2- Characteristics of the Species Cucurbita argyrosperma - Cushaw Pumpkin
2.1-BotanicalDescription + Plant Cucurbita argyrosperma isa creeping or climbing monoecious plant, ranging from villous to pubescent and which may be hirsute, with short, rigid and rather enlarged and sharp trichomes. It has fibrous roots and slightly angular stems. Plant is monoecious annual or short-lived perennial scandent herbs. Plant is with tendrils branched. The plant grows about 1 foot high and spreads 10-15 feet. It likes well drained soil and has both male and female flowers. Fruits can weigh up to 20 pounds. It is often found in close proximity to Cucurbita moschata. Stem is long-running or short and bushy, more or less scabrous, soft to hard, round to angular, often rooting at the nodes. +Leaves Leaves are simple, alternate, long petiolate; leaf-blade is broadly cordate to triangular in outline, shallowly to deeply lobed, often with whitish blotches, more or less rigid and scabrous. Its ovate-cordate leaves have petioles of up to 30 cm and measure 10 to 30 x 15 to 40 cm. They have white spots, number three to live and are lobulate with triangular or elliptical lobules. The margins are denticulate to serrate-denticulate. + Flowers There are two to four ramified tendrils and pentamerous, solitary, axillary flowers. The male flowers are on pedicels of 10 to 20 cm and have a campanulate calyx of 5 to 20 x 8 to 25 mm. Their sepals are linear-lanceolate or (rarely) foliaceous and are 10 to 35 mm long. They have a tubular-campanulate corolla that is yellow to orange, 6 to 12 cm long, with five lobules for up to one-third of its total length and they have three stamens. The female flowers grow on sturdy peduncles of 2 to 3.5 cm; have a globose, ovoid-elliptical, botuliforrn or piriform, multilocular ovary, a small calyx and a corolla that is somewhat bigger than that of the male flowers. They have three stigmas. The flowers are orange or yellow and bloom in July or August. + Fruits The fruit is short or long and piriform, straight or curved in the thinnest part and 11 to 50 cm long. It has a hard rind which is smooth to slightly ribbed, and is white with longitudinal green reticulate stripes or completely white. The flesh is white, yellow or orange. Fruit is a pepo; fruit stalk is soft to hard, round to angular, thickened with soft to hard cork, enlarged or not at point of attachment of the fruit. Fruits (typically 10-20 pounds each) on hard corky stems come in a variety of sizes often with elongated thick necks and with soft green or white or combination of green/white skin. Fruits include silver seed (flesh unpalatable - grown primarily for edible seeds rich in oils) and callicarpa (cushaw-type). The fruit is up to 20cm in diameter. + Seeds Seeds are numerous, flattened, usually white or tawny, sometimes dark-coloured. The seeds elliptical and slightly inflated, measuring 15 to 30 x 8 to 16 mm, with a white, smooth and even testa. The seeds yield an edible oil.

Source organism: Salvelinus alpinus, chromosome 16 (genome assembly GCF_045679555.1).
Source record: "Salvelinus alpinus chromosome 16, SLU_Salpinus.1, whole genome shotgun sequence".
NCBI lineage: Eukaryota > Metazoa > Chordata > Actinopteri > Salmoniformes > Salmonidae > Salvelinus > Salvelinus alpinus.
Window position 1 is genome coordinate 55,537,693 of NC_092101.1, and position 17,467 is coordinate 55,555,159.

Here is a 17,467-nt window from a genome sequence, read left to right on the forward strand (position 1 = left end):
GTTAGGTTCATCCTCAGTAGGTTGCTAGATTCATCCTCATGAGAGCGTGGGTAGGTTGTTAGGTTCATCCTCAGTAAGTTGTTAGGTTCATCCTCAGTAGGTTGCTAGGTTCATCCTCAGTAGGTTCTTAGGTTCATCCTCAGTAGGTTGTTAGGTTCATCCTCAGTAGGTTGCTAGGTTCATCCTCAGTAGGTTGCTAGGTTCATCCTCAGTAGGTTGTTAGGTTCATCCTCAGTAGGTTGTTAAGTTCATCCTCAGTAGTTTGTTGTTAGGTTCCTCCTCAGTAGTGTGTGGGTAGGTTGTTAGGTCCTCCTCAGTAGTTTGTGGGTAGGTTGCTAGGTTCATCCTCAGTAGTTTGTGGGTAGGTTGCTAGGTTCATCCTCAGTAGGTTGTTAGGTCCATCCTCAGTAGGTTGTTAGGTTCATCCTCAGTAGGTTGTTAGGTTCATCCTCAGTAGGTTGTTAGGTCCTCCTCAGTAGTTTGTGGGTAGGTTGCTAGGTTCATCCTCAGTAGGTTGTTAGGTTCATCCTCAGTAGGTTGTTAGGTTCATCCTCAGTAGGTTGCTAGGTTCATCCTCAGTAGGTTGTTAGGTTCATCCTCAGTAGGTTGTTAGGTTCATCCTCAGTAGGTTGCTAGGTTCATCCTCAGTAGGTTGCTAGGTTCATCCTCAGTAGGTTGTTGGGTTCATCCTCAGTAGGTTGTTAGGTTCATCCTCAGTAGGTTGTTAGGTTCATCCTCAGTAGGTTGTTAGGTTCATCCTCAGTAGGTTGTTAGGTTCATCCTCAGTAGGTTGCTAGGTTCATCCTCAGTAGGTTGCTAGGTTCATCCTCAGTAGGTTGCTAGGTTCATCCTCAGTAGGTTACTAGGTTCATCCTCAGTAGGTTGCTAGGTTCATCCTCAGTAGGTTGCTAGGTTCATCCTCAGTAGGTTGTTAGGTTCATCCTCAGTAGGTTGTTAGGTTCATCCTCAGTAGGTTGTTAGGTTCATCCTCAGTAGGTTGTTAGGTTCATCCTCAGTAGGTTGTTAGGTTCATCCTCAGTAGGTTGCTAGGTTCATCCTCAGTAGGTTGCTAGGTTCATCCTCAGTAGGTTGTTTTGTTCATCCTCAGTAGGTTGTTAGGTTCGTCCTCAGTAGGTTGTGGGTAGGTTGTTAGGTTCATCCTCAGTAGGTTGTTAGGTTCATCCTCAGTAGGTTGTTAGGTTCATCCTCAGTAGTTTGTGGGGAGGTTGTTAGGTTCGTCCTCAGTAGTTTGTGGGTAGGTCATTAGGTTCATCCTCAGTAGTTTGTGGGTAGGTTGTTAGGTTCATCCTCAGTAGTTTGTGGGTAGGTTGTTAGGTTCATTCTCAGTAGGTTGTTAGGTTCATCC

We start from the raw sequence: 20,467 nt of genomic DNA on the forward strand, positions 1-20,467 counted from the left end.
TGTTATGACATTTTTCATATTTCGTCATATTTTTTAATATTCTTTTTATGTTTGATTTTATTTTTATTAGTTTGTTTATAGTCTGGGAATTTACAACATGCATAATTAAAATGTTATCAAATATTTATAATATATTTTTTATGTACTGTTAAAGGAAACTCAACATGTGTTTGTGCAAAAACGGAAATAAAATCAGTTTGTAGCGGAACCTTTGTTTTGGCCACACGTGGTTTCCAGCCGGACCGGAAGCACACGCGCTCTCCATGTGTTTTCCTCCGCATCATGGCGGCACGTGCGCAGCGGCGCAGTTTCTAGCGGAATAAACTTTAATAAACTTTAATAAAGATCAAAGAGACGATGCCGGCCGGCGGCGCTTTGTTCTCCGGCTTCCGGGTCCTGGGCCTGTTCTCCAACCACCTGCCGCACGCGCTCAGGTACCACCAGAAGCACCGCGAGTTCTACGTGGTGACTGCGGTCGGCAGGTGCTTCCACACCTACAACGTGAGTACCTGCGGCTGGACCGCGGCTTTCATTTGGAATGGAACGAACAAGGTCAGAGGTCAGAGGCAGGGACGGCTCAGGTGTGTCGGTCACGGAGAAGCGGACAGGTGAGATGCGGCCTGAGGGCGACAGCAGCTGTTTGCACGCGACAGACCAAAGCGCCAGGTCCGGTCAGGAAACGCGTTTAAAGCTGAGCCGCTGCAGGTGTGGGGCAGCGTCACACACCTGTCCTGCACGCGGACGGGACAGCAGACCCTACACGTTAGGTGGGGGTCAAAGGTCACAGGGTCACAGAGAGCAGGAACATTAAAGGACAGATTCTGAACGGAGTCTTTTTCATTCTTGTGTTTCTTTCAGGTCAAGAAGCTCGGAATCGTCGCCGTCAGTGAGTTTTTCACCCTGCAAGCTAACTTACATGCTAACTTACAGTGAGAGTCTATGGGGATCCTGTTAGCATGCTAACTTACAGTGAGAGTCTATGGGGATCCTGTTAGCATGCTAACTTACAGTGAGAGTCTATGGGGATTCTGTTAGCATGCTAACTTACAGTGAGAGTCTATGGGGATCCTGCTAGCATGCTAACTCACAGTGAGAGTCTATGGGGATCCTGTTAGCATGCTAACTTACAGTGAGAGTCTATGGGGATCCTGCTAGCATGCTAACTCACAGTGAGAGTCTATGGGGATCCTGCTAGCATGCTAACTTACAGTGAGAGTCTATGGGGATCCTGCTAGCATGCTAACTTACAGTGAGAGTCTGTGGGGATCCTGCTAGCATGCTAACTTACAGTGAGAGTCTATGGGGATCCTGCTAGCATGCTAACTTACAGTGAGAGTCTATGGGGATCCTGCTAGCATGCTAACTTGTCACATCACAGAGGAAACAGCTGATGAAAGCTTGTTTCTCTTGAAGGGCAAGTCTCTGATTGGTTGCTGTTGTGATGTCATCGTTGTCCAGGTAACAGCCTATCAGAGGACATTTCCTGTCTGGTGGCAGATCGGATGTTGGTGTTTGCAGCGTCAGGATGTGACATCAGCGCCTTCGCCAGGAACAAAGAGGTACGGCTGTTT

2.3- Biological characteristics + Ecology and phytogeography - Climates The plant's adaptation to warm climates, and a resistance tosquash borers, make it very competitive in the agricultural industry. A frost-tender annual plant, the Cushaw pumpkin has long been cultivated for its edible fruit especially in warmer temperate and tropical areas. It requires a rich, well-drained moisture retentive soil and a very warm, sunny and sheltered position. Plants are tolerant of high temperatures but sensitive to cool conditions, they favour moderate rainfall but the roots are sensitive to water-logging. It can grow in semi-shade (light woodland) or no shade. The species does not tolerate very low temperatures, which limits its cultivation to the altitudes mentioned. Each cultivated variety has a fairly defined distribution model, although there are some areas where two varieties can be found cultivated simultaneously. In Mexico, the Cucurbita subsp.argyrosperma var. argyrosperma is grown on the slope of the gulf (Tamaulipas, San Luis Potosi, Puebla, Veracruz, Tabasco, Chiapas and Yucatan). In Central America it has been recorded in Belize, Guatemala, Honduras, El Salvador, Nicaragua, Costa Rica and Panama. The Cucurbita subsp.argyrosperma var. callicarpa is found mainly on the Pacific slope, from the southeastern United States to central Mexico (Sonora, Sinaloa, Chihuahua, Zacatecas, Guanajuato, Nayarit and Jalisco). The Cucurbita subsp.argyrosperma var. stenospermais endemic to Mexico and is grown in the central and southeastern states (Guerrero, Morelos, Michoacan and Oaxaca) as well as in some areas of the gulf slope (Veracruz and Yucatan). - Soil It is suitable for: light (sandy), medium (loamy) and heavy (clay) soils and prefers well-drained soil. It is best grown in fertile, organically rich, medium moisture, well-drained loams in full sun. It also prefers moist soil. It is suitable with pH: acid, neutral and basic (alkaline) soils. - Altitudes The three cultivated varieties of Cucurbita argyrosperma are found in a relatively wide range of altitudes (0 to 1 800 m), generally in areas with a hot, fairly dry climate or a well-defined rainy season.